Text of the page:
Looking for a change of pace, I headed to Starr Hill to catch the band Carbon Leaf, which have received considerable press in recent months since they won the Coca-Cola New Music Award at the American Music Awards ceremony.

Not only that, they are also the winners of the Pontiac Summer Sound Off (a prize that included $20,000 and their song "The Boxer" being used in a commercial). Not bad for an electric Celtic rock band from Richmond.

By the time I arrived, the venue was pretty packed with people dancing to the upbeat sounds of the four-piece unit. There was the obvious influence of The Pogues, who crossed Irish folk music with a harder punk edge and built a political movement around their music.

Carbon Leaf trade the punk and politics for morally sound lyrics and an alternative rock flavor. Two words describe this music: happy and uplifting. Lead singer Barry pressed on the perma-grin and led the band through a host of songs ranging from mellow to danceable. At times I envisioned Riverdance performing in unison with the group as they played the more traditional tunes.

The two guitarists (one of whom traded off with a mandolin on occasion) traded licks and accompanied each other with the tightness of a band that has played together for almost a decade.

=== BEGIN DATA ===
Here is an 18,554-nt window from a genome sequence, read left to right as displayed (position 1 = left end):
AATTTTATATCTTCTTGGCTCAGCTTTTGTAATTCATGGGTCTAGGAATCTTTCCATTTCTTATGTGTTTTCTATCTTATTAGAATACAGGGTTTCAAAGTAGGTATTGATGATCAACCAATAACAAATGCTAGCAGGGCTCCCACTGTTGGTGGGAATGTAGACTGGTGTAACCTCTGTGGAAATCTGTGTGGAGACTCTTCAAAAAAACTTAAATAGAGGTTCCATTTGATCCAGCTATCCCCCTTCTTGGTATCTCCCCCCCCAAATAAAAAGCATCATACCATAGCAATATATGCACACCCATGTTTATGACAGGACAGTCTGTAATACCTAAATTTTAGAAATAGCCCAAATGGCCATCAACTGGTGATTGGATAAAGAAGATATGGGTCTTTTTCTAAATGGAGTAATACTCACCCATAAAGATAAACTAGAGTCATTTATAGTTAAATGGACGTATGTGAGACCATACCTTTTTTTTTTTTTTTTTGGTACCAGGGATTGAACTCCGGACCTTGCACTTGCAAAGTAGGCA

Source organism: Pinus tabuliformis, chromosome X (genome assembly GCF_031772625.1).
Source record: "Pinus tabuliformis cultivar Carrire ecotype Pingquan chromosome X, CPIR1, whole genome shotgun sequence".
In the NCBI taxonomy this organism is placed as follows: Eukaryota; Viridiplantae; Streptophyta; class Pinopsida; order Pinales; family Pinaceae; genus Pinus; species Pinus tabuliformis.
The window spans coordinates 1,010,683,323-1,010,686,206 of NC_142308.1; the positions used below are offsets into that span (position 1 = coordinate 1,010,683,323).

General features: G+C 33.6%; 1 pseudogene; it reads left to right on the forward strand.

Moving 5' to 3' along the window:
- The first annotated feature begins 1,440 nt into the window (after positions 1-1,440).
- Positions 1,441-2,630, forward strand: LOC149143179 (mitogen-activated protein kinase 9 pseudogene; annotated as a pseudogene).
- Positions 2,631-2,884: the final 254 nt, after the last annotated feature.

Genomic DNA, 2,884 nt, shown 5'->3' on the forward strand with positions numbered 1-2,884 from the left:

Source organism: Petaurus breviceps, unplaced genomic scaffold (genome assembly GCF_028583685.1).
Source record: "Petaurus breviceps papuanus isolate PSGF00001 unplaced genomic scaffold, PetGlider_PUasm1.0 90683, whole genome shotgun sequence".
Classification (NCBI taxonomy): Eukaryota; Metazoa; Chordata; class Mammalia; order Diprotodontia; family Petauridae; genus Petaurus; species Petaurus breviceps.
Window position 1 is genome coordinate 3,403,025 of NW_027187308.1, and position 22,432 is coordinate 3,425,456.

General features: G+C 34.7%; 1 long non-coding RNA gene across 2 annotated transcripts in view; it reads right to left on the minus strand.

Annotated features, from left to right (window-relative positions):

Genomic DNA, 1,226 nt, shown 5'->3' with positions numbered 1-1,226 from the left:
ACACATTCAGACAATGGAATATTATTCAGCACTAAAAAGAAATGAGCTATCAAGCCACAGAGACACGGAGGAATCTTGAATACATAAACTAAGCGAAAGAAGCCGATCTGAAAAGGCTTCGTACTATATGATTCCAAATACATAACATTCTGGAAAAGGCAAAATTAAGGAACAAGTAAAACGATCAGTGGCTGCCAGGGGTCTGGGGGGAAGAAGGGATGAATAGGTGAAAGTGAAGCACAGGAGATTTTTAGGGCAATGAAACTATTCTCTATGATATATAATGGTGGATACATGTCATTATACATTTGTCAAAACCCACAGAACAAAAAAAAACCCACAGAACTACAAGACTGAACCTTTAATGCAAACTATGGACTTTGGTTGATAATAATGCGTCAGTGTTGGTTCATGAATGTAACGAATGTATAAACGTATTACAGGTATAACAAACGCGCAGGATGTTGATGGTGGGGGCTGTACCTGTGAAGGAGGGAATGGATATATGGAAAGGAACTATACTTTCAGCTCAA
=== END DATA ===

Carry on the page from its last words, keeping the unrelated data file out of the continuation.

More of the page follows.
I ducked out the door just as the band was heading into the final stretch of their set. As I descended the stairs, the sounds of a bagpipe filled the hall. Note to self: CD collection needs more Celtic music.

Next stop: The Crab. The Corner has always hosted a hip-hop night at one of the many establishments there. Because of the sometimes-knuckleheaded clientele that frequents hip-hop parties, they have all eventually been shut down.

The new seafood establishment on the block, The Crab, has decided to take a stab at a hip-hop night. Hosted every Thursday, Friday, and Saturday by Caldera Productions and featuring DJ RJ, the Crab has been an instant success.

When I arrived at around 1am, the bouncers were turning people away because the venue was so packed. By 1:30, people were lined up in the street, turning Elliewood Avenue into a certified block party.

The sounds of Nelly, NORE, and Biggie poured from the turntables, and RJ controlled the flow of the party with professional precision. The vibe was pure and tension-free. Let's all cross our fingers and hope the knuckleheads don't ruin this one.